Consumer perceptions of fruit and vegetable quality: certification and other options for safeguarding public health in West Africa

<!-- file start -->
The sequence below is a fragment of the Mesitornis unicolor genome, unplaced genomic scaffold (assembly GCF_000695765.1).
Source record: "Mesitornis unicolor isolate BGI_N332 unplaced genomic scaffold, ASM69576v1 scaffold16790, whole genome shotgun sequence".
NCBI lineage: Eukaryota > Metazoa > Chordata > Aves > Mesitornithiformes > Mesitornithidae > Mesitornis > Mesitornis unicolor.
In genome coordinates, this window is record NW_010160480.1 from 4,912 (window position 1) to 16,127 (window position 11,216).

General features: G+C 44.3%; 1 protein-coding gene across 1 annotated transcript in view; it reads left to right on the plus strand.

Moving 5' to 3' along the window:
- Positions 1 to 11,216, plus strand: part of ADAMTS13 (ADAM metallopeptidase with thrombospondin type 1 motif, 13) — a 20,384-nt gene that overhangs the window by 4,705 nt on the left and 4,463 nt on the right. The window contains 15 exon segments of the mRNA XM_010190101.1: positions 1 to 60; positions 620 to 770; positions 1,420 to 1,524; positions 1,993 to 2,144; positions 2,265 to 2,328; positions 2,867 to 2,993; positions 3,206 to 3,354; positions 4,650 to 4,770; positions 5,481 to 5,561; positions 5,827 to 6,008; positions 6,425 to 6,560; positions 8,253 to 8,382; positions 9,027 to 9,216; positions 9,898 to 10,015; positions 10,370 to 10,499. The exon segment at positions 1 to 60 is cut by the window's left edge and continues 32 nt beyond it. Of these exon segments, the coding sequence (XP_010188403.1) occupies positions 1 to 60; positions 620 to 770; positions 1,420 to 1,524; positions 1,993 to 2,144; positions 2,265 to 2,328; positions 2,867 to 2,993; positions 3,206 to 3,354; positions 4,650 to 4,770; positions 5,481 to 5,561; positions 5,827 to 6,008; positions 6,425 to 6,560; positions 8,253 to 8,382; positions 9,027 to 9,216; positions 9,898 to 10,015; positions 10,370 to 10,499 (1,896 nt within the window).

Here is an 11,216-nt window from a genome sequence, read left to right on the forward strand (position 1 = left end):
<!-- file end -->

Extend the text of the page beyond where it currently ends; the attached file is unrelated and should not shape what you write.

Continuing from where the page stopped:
With increasing change of traditional diets and the emergence of new supply and marketing chains, urban food consumers in low-income countries are faced with multiple food safety challenges, among which microbial contamination and pesticides are key concerns for vegetables sold on urban markets in West Africa. Although consumers have a genuine interest in healthy food, and are willing to pay premiums, their interpretation of food quality and risks deviates from scientific health risk assessments and does not translate into recommended risk mitigation behavior. To safeguard public health, especially where transmitted food-borne diseases can be infectious, as it is the case for pathogens transmitted via wastewater irrigation, alternative measures are needed to support consumers’ risk awareness and decision making. The review looked at common and less-common options to trigger and support behavioral change, including safety labeling (certification), corporate social responsibility models, incentive systems, and social marketing of safe practices, to address potential food safety risks from farming in urban and peri-urban areas.